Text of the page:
In the very early days, the spiritual needs of Catholics in the West Park County area were cared for by Rev. Nicholas Endres. Father Endres journeyed
to Cody on horseback and later by train from Thermopolis, which he called home. From 1910 onwards, Father Endres visited Catholic families on
ranches, farms, and in the many small towns throughout the Big Horn Basin, and as early as Easter 1910 he offered Mass in Cody.
In 1915, with a gift of $1,000 from the Catholic Church Extension Society, Father Endres built the first Catholic Church (which today stands in Meeteetse,
Wyoming, as St. Therese of the Child Jesus) on Sheridan Avenue near the Park County Courthouse. The site was a gift from Mrs. Charles DeMaris
who in turn requested that the Church be dedicated to and named St. Anthony. The works of Father Endres were continued after a resident pastor
came to St. Barbara's in Powell and St. Anthony's Cody became a mission of Powell. Rev. Bernard Schneider (returned to Holland in 1933), Rev.
John Spillane, and Rev. Fred Kimmett in turn cared for the spiritual needs of Cody Catholics. In 1922, Rev. John Spillane began visiting
and offering Mass in Yellowstone National Park during the summer months, and since then Masses have continued to be offered at various points in
Yellowstone from mid-June to Labor Day inclusive. Today this duty in Yellowstone belongs to the Cody Parish.
Rev. Charles Brady
In a document dated October 23, 1940, the Parish of St. Anthony in Cody, Wyoming, was established by the late Most Rev. Patrick A.
McGovern "at the request and with the approval of the parish of Powell."
On January 16, 1944, Rev. Francis Penny was appointed pastor of St. Anthony's in Cody but he resided at St. Barbara's in Powell where he
was administrator in the absence of Rev. Fred Kimmett who had gone to serve as Chaplain in the U.S. Armed Services. In August of 1946,
upon the return of Father Kimmett and rooms having been added to the church building in Cody, Father Penny came to reside in Cody as the
first permanent pastor. The first trustees of St. Anthony's Church corporation were Martin Hurley and John Weber. The number of Catholics
began to grow, now that Father Penny was in residence here, and with the increase of tourists to Yellowstone in the years that followed World
War II, it became evident that a new Church was needed. With the acquisition of property from Mr. Paul Stock for $10,000 on Monument
Avenue, this vision became a reality when on October 7, 1954, the present St. Anthony's Church was dedicated. There it stands on the flats
near the Buffalo Bill Historical Center against the background of both Rattlesnake and Cedar Mountains. Everyone agreed that no prettier
sight could be obtained and certainly the wisdom of the Holy Spirit was at work when a decision was made to accept the present location in
preference to other sites and properties at 17th and Beck and 16th and Rumsey which the parish possessed.
Aerial view of St. Anthony's Church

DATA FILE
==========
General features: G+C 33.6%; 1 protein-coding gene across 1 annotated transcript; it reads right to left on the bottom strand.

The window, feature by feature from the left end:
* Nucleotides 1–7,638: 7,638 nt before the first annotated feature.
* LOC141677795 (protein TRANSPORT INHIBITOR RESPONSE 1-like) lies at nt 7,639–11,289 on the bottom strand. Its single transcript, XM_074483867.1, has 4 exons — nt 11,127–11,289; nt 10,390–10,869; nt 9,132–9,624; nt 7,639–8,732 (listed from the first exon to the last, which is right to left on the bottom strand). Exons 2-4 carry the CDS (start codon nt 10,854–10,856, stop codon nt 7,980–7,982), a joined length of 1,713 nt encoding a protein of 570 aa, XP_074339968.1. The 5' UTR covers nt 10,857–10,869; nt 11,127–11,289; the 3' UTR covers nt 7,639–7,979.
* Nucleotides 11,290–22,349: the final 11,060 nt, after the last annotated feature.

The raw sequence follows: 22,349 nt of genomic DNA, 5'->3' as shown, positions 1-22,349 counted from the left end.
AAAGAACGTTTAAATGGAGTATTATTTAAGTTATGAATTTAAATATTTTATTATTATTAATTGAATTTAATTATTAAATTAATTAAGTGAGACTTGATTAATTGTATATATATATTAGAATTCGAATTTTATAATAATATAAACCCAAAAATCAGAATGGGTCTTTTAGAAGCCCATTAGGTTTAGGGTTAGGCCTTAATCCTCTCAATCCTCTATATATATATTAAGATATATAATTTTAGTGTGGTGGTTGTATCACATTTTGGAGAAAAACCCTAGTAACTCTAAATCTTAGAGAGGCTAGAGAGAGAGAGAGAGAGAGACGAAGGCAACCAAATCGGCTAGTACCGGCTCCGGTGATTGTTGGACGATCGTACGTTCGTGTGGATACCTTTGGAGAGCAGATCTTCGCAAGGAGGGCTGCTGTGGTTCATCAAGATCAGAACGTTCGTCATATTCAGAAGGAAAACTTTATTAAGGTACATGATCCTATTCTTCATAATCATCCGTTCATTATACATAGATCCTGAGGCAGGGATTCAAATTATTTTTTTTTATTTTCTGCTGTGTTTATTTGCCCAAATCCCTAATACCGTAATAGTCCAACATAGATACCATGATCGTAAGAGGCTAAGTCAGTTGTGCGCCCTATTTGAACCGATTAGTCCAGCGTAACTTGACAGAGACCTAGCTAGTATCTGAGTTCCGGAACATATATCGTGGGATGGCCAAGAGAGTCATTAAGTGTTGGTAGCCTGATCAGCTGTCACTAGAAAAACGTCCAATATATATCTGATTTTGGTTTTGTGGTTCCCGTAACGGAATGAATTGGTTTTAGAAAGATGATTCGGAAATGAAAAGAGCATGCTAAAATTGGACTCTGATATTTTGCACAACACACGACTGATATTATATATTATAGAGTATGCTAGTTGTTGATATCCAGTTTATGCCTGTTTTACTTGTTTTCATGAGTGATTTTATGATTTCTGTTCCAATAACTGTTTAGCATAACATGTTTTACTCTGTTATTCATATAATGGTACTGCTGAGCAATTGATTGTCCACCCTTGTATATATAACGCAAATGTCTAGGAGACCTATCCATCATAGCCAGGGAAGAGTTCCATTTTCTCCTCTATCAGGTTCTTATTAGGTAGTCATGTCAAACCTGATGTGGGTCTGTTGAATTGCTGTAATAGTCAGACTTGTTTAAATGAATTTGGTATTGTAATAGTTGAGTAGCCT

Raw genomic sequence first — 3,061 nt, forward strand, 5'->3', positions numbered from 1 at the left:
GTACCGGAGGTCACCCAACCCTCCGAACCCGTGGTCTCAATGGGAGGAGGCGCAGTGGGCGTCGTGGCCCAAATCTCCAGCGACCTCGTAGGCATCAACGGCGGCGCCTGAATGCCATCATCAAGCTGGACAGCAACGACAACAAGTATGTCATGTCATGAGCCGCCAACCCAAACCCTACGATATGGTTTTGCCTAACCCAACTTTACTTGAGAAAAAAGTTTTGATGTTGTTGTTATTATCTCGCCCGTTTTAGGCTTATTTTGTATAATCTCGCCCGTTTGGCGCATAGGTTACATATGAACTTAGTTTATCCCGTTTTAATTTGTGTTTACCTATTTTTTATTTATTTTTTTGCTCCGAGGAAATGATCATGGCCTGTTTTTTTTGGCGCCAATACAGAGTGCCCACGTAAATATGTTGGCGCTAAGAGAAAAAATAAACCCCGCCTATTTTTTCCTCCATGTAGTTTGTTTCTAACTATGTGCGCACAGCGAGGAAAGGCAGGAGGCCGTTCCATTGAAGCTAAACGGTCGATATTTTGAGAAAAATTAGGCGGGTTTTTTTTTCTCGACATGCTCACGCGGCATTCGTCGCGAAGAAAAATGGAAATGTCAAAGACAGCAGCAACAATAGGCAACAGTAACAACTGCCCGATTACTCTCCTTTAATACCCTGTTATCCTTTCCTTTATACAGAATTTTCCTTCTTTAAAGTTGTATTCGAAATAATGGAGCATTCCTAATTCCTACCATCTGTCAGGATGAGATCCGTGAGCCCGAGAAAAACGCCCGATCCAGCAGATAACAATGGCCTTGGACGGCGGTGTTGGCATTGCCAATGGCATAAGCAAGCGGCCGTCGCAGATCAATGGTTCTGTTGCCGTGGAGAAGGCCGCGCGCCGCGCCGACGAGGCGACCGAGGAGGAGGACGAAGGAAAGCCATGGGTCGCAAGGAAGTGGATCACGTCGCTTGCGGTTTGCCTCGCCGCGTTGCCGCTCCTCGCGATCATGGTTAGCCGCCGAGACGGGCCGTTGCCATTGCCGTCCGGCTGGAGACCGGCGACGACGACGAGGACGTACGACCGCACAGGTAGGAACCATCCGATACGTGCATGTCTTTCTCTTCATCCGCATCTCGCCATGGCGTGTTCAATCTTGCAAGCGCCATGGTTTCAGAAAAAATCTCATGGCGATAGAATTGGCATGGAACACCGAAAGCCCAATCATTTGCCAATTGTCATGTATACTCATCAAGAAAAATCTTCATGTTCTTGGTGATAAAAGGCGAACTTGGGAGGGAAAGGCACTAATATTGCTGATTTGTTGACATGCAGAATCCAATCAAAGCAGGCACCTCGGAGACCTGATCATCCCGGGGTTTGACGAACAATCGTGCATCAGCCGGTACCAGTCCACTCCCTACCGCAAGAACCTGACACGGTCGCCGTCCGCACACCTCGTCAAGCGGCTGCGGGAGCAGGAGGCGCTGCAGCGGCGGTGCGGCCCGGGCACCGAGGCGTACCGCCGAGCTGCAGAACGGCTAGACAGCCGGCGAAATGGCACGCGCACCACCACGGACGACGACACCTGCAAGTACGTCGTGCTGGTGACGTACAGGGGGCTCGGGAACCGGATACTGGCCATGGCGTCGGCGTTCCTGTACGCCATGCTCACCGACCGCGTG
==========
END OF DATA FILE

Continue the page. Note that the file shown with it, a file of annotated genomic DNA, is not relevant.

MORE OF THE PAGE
In 1960 a new Rectory was built (attached to the Church) as a permanent residence for the pastor, and Father Penny moved in for Christmas. In the
fall of 1971 a much needed facility, then called St. Anthony's Catechetical Center (now the Religious Education Center), was opened for use for the
religious education of Catholics in the Cody area. At first this program of religious education was under the supervision of the Victory Noll Sisters who
came here weekly from Powell. In August of 1982 Sister Mary Irenea BVM, a Sister of Charity from Dubuque, Iowa, arrived to assume the office of
Religious Education Director and Coordinator.
In May, 1977, Msgr. Penny announced his retirement from active duty, and on June 1, 1977, Rev. Charles Brady, then pastor of St. Anthony's Church
in Casper, was named the new pastor. Fr. Brady assumed duties in Cody on June 15, 1977; he served until his death on February 4, 1993.
The Rev. Kevin Koch served as interim pastor until September, 1993. The Rev. Joseph A. Daley, then pastor of St. John the Baptist Church in Buffalo,
was named the new pastor at St. Anthony's Cody and assumed his duties in September of 1993. Father Daley announced his retirement from active
duty in May, 2003, and on July 1, 2003, Rev. Vernon Clark, then pastor of St. Joseph's Church in Cheyenne, was named the new pastor, where he
continues to serve.
In 1953 a church was built by the men of St. Barbara's in Powell and was dedicated at Clark as Our Lady of the Valley Mission. On July 1, 2010,
the Bishop of Cheyenne transferred administration of Our Lady of the Valley from St. Barbara's to St. Anthony's.
Today the parish is a very active and progressive Catholic community ever and always abreast of current trends in church life and meeting the spiritual
need of a Christian people living in a constantly changing modern world. Our prayer is that we will always be faithful and loyal to the spirit of the Gospel
and be ever ready to share our faith with those who are searching and seeking the Truth.